All right. So, we’re going to these breaks. We got a little one-man bleeder here so I’m going to do it with a little bit of pressure in the system here. Air up to about 20. I’m going to crack open the line. I’m introducing too many bubbles right here but I read that if you lube up the connection it’ll help to eliminate air getting in there. So, I’m hitting this with some lube and we’ll see how that does it.

Okay. Hit it with lube, try get some pressure, open up the line. All right. So, go ahead and show…..

All right. So, anyhow I’m just gonna continue doing this for a little while. I’ve got to figure out whether I’m introducing air into the line or whether there’s just that much on the line but I’m not going to keep the camera rolling the whole time. Go ahead and kill.

All right. So, we’re at a point now where we are very, very clear fluid and I’m pumping the bubble here and there but we are solid. Not getting any more air in the line at all. So, I am going to go ahead and close off the line.

Okay, so I had to drop the camera to grab the wrench and tighten it up. So, it’s all tightened up and everything would break clean again. And the first one is done, three more to go. I’m not going to record all of the other ones because the process is exactly the same.

So, if you don’t happen to have one of these kits but you do happen to have two people you can have one person pump the brake and have the other person at the caliper opening and closing as the person pumps the brakes and you can bleed it that way.

All right. So, at this point we’ve rebled all the brake lines and we’ve got zero air in the brake lines. So, I am going to go ahead and throw on these tires and take it for e attest bend.

First thought much firmer pedal, the motion is gone so I’m digging that and so all-in all-in conclusion I’m really happy with them. They look good and the pedal’s nice and firm, they stop great. So, this concludes the power stop caliper/rotor/ all that other stuff that I did to the brakes. I definitely think it’s a worthwhile mod especially with the stainless-steel lines and I guess that’s it.

If you liked the videos please definitely subscribe, like, comment, I’ve got so many more videos that I’m hoping to do and someday maybe we’ll even put a supercharger on this bad boy. All right, this is Steve checking out. Have a good one.

Install Y-Pipe Drive Shafts 4L60-E Transmission Chevy Tahoe

Install Y-Pipe Drive Shafts 4L60-E Transmission Chevy Tahoe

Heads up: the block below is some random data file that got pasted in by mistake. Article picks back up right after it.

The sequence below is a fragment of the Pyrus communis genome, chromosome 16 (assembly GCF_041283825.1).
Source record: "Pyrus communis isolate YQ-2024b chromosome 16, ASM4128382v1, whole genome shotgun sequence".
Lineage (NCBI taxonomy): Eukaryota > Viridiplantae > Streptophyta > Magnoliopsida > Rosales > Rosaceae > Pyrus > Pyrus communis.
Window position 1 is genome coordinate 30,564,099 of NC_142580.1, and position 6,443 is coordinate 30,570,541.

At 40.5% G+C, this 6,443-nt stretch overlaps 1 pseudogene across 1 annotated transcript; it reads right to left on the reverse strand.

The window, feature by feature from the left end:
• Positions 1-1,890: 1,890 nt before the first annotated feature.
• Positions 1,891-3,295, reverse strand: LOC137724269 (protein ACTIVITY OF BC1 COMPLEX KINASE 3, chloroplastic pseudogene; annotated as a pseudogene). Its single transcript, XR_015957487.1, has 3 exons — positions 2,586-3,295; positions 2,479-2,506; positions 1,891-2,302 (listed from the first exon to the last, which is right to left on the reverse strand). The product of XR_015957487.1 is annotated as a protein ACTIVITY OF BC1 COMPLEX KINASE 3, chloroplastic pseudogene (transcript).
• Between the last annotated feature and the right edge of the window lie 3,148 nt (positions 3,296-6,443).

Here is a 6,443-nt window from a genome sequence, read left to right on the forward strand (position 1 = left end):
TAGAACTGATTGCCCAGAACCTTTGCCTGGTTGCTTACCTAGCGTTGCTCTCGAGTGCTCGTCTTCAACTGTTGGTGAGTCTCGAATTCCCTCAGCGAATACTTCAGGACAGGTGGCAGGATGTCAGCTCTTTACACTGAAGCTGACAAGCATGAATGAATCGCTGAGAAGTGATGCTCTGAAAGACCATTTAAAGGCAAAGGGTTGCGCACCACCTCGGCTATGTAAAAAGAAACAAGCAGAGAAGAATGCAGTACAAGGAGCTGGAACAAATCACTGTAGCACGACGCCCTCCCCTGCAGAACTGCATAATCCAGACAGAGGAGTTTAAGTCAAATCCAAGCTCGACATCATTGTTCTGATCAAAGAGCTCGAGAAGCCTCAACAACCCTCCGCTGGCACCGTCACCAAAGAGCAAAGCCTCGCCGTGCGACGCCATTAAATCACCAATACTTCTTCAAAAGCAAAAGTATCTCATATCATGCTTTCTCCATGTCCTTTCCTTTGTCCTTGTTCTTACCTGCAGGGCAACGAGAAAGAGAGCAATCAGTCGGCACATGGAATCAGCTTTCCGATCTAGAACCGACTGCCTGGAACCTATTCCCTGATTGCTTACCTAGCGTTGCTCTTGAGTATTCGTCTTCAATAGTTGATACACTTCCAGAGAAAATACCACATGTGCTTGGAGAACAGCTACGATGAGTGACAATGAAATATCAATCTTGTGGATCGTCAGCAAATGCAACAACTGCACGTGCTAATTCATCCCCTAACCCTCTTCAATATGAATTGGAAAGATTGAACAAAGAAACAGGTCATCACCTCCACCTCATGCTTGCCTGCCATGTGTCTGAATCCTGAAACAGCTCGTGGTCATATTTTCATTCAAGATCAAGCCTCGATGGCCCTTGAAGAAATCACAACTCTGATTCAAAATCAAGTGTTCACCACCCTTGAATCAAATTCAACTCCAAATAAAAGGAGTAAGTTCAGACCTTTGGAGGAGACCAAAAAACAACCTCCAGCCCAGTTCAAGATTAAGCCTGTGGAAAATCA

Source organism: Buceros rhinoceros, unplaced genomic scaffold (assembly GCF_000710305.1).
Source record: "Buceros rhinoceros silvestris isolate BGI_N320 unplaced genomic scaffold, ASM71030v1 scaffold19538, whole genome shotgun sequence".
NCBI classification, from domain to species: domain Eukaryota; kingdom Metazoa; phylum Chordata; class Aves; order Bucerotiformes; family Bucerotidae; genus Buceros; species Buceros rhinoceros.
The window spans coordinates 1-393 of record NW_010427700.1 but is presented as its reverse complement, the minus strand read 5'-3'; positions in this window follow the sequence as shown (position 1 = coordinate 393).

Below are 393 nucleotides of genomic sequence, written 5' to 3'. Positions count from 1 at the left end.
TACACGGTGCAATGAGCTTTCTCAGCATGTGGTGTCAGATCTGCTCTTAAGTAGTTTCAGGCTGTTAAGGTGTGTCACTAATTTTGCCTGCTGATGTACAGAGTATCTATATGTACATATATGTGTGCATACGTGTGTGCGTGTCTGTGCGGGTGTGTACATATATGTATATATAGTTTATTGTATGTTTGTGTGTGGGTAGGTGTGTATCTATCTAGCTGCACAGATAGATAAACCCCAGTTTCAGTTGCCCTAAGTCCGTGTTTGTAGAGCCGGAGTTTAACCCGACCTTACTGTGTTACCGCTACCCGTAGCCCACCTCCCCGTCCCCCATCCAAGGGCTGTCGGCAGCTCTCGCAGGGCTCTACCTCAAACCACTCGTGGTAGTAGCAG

Install Transfer Case to 4L60-E Transmission Chevy Tahoe

Install Transfer Case to 4L60-E Transmission Chevy Tahoe

 

Steve

On to the big stuff. From here on out it’s all big bolts and big things. Y pipe baby.

All right. We pulled the trans jack out. It’s being supported by this perfectly measured 2×4 fold it in as if it was across member and there we’re gonna use the transmission jack to bring in Mr. transfer case. All right, that’s good.

Okay. So, we took this part off because I read online that if you drop the transfer case this is the first thing to break and apparently this thing cost a lot of money. So, three big 15 inches and we took it off, cleaned it up, pretty decent and even though the transfer case is not all that pretty it did get somewhat of a cleaning. So, I’m going tp clean this up real good right here and get it really going.

Oh, great.

Robbie

That’s it. All right.

Steve

All right. I wonder if it’ll fit on the car. All right, it fits.

Roy now we’ve got issues, very many issues. All right. Transfer cases get a lot of things to connect to so we’re going to have to figure all that out. So, here we go. You got a connection….

Robbie

Yeah, you need to make this connection….

Steve

A little toofer on the passenger side. You got a toofer in the middle and then coming down all the way on the driver side there’s more and this is where we’re at. We’re basically eye level to where the drive shaft would be, the rear drive shaft. He got your there. But you know what? You get your vent tube for the transmission and that’s really it. So, on the top you got 1, 2 and you want to clip everything all together there there’s clip clips and then I think I just heard her clip one, where did you clip one? More down on the bottom? Show me.

Robbie

Right there.

Steve

All right.

Robbie

And then you have these 2 that go to the…..

Steve

2 that go to the computer and then there’s another one, the vent tube which goes on top somewhere but towards the front above where the computer thing is. All right. We’re done.